Fans of true crime who are mostly unfamiliar with Bundy's story will be pleased enough with the paint-by-numbers, Wikipedia-style narrative flow to perhaps binge the entire series in one evening. The film is well-directed and frenetically edited, and does a fairly good job of setting the scene with interviews, stock footage from the 1970s, extreme close-ups of a Bundy lookalike's piercing blue eyes, and ambient downtempo trip-hop in the background. It's nothing if not watchable, and far be it from me to say that anyone will have wasted an evening or two for having watched this. Leaving aside the obvious question, however (do such fans who are unfamiliar with his story even exist?), it's important to note that where Berlinger's film falls short is its irresponsible decision to take the interviewees' recollection of events at face value, and draw no satisfying conclusions whatsoever. 

There is an endless parade of mostly male authority figures interviewed onscreen. Again and again, we hear detective after prosecutor after judge after defense attorney after local reporter after sheriff repeat how charming, handsome, articulate, intelligent, and adept at covering his tracks Ted Bundy was. We hear excuse after excuse, such as how "we have to understand" that at that time in America, "serial killer" was not a term or even a concept that investigators understood. There was no Internet or national criminal database, and police departments, when they communicated at all, only did so by rotary phone. There was no DNA evidence. Forensic science (and even basic investigatory work, apparently) was so much in its infancy that more than twenty women had already gone missing in Washington and Utah before authorities even recognized they were looking for the same suspect. Nevermind the fact that no fewer than eight women had called into the authorities when the first sketch of "Ted" appeared in the newspapers with a description of his Volkswagen Beetle. "Bundy didn't look like anyone's notion of someone who would tear apart young girls." You see?

Where The Ted Bundy Tapes falls fatally short is in uncritically accepting this explanation, and simply presenting it with the directorial equivalent of shrugging its shoulders in acceptance. It draws no conclusions whatsoever, and this is nothing more than lazy filmmaking. We are left to fume at the sight of a smug, petulant Bundy parading around unshackled at his own indictment, after he had already escaped custody twice. (Nevermind the fact that a brown man suspected of slaughtering dozens of women and sexually defiling their corpses would have been shot dead by police on sight in 2019, let alone 1978.) We are left to scoff at the media circus of his Florida trial, where the judge treats him with a disgusting level of deference, referring to him as a "bright young man" who "would have made a great lawyer one day, whom he would have loved to hear argue a case in front of him."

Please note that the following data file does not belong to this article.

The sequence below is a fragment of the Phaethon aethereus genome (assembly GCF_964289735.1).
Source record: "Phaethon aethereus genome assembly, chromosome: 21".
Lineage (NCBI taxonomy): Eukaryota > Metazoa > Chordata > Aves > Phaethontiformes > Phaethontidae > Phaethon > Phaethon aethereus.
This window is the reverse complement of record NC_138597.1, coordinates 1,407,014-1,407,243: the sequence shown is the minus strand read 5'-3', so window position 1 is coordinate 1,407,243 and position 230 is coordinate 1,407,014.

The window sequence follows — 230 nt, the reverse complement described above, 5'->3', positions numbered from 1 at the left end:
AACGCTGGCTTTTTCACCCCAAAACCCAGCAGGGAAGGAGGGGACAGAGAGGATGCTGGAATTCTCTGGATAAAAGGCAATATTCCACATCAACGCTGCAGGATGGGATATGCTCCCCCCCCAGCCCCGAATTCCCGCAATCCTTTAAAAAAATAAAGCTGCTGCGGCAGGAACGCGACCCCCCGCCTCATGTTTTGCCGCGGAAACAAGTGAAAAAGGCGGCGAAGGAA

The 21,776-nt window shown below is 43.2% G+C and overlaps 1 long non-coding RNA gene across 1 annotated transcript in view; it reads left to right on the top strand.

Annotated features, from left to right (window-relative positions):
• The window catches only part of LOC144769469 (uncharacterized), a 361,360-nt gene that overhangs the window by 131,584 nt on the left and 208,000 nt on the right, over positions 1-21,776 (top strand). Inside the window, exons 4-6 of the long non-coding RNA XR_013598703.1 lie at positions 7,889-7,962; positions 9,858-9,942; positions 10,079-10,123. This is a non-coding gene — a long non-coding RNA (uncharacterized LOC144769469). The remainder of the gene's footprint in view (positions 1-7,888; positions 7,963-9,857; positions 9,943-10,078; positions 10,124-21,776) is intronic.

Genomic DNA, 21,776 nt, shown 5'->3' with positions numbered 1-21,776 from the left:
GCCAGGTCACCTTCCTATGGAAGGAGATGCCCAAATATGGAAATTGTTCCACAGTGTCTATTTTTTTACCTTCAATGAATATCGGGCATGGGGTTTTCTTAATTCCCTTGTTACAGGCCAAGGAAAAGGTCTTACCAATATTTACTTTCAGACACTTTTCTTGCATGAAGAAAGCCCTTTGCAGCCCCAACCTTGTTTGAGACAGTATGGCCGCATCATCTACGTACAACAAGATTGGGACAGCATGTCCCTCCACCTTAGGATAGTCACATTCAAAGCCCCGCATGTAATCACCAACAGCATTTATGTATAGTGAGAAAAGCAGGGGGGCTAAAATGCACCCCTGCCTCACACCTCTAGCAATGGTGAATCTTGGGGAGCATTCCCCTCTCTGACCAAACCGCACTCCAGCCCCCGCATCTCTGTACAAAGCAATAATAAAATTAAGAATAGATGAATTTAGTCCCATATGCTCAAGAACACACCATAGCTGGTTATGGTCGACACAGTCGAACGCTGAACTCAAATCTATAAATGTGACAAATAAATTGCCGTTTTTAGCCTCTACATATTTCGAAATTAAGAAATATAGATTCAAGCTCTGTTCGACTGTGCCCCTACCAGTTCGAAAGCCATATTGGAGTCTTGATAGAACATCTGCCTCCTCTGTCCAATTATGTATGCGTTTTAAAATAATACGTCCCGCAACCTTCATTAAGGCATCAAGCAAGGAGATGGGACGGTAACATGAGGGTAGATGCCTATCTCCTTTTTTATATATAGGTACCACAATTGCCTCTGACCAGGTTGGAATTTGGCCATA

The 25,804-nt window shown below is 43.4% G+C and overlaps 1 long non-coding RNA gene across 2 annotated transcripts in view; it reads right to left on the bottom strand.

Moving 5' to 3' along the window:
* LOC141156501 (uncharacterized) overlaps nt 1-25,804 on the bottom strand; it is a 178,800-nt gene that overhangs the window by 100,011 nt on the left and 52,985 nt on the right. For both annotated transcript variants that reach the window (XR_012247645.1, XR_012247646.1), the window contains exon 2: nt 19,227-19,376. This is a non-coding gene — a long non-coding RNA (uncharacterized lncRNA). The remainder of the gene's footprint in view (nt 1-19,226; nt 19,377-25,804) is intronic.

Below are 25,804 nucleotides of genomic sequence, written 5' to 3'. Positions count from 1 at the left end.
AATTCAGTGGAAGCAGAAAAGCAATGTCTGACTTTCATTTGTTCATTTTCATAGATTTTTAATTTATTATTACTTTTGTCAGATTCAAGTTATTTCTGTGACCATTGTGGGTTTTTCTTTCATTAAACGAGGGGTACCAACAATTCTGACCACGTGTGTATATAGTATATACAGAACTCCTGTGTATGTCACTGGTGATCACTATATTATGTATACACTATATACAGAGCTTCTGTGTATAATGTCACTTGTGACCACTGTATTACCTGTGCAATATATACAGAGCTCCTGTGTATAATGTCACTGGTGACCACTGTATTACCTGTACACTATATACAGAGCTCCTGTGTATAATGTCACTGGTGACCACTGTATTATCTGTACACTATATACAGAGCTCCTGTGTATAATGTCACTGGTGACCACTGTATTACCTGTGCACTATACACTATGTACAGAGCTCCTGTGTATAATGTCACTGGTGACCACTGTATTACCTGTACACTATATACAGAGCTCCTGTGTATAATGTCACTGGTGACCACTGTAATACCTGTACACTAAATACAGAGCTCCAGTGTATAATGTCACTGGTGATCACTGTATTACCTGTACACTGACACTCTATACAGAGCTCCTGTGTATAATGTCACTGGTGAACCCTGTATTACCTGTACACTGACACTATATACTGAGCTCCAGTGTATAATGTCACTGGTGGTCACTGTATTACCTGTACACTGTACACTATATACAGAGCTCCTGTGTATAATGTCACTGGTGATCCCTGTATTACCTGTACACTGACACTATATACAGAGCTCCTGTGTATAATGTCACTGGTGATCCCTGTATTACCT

Our skin is left to crawl at the deferential laughter from the press, who Bundy had eating out of his hand with his boyish smirks and steady cavalcade of witty jokes. It is abundantly clear to this viewer that Ted Bundy was only charming to men: the men in the authorities and media who were so baffled by Bundy's ability to evade capture, that they perpetuated the myth of a "charming and handsome" criminal mastermind to cover up their own incompetence. Ted Bundy was not charming at all to Carol DaRonch, nor the small handful of women who were lucky enough to escape his wrath with their lives. He was a creep from the first second. As a white heterosexual cisgender male, I've had a platform of privilege and a microphone for life as a writer, both professionally and otherwise. That's why I've chosen to lead off my review with the words of a female colleague, who succinctly and beautifully says what I never could. 

-Eugene Kelly